Slowly, but surely, the Education Trust Fund budget is working its way through the legislative process.  It has now passed both the House and Senate.  However, the Senate made some changes to the House version and this bill will now go to a conference committee to come up with a version that both bodies can agree to.

Senator Del Marsh added an amendment to the Senate bill last week that will impact how educators are compensated for holding advanced degrees.  The amendment states in part, “Commencing on January 1, 2017, additional compensation for an advanced degree shall only be provided if the advanced degree is earned in the same field of study as the subject matter the person is teaching…..”  Then he goes on to list a number of exemptions, which leaves the door to interpretation swinging in the wind.

And as seems to be the case nine times out of ten when this legislature injects itself into education issues without first consulting with real educators, this amendment creates more questions than answers.

For instance, here is feedback from honest-to-goodness folks with experience in education.

January 1, 2017 seems to be way too soon to start this.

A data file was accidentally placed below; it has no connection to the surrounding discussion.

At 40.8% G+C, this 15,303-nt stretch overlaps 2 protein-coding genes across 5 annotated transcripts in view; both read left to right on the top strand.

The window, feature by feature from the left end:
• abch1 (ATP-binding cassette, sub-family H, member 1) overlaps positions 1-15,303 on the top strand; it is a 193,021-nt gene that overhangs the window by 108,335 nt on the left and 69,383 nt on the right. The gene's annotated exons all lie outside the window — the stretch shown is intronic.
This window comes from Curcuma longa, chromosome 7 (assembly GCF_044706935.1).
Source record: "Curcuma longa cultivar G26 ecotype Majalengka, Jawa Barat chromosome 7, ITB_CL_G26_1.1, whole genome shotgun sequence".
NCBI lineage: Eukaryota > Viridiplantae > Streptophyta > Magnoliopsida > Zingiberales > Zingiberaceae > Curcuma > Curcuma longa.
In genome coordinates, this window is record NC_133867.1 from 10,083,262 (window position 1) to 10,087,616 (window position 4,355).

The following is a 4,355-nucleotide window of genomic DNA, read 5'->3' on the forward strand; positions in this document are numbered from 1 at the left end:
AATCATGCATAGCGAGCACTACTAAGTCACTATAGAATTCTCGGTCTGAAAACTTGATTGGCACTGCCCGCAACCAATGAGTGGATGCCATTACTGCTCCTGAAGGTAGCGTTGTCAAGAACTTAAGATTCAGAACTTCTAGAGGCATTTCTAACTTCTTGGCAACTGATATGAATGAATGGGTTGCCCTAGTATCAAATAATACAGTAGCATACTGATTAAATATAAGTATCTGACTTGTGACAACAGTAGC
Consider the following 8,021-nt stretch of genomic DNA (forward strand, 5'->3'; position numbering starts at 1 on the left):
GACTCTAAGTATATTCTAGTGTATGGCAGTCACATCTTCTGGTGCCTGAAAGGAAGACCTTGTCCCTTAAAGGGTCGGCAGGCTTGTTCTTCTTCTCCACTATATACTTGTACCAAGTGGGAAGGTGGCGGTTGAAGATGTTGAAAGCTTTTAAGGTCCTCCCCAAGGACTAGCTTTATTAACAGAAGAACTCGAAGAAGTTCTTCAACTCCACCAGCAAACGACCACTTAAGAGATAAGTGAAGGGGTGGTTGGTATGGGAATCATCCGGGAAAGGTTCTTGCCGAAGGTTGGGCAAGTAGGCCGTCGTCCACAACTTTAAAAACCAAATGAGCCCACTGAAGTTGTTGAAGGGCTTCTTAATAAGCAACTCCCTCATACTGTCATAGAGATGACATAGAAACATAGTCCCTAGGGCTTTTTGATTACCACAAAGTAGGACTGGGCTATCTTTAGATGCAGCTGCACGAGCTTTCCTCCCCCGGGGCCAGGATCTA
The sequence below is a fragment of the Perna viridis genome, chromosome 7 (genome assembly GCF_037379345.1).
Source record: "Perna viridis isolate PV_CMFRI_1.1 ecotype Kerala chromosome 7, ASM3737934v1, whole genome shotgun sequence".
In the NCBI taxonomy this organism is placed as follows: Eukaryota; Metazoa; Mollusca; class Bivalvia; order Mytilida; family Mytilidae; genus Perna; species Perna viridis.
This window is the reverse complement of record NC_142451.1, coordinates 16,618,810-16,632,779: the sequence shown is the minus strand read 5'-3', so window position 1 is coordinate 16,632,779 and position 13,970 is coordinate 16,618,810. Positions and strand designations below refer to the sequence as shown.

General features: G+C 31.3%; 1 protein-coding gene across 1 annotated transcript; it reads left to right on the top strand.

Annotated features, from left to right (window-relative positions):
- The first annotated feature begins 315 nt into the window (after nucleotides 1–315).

Fewer teachers will want to earn advanced degrees if they won’t earn the master pay; therefore, impacting student enrollment for colleges and universities.

Defining areas of teacher shortage is complex.  For example, Shelby County may have 200 applicants for a position in English, while Marengo County has none.

If I am teaching in a critical shortage area this year but next year it is no longer a critical shortage area, is my salary cut?

If a teaching assignment changes from year to year, will compensation also change from year to year?

I have no clue as to why the President Pro Tem added this amendment.  He certainly is not adverse to spending taxpayer dollars on salaries as was the case when his chief of staff got a $95,000 boost in five years.

We Southerners are well-versed in Bless his heart.  Often it is intended to mean that someone simply can’t help what they do.  As in, “Bless his heart, his daddy was an alcoholic too, so what did you expect?”

Given Senator’s Marsh’s track record on legislation that benefits public education (Alabama Accountability Act, charter schools, RAISE/PREP Act), a Bless his heart seems appropriate when discussing this amendment.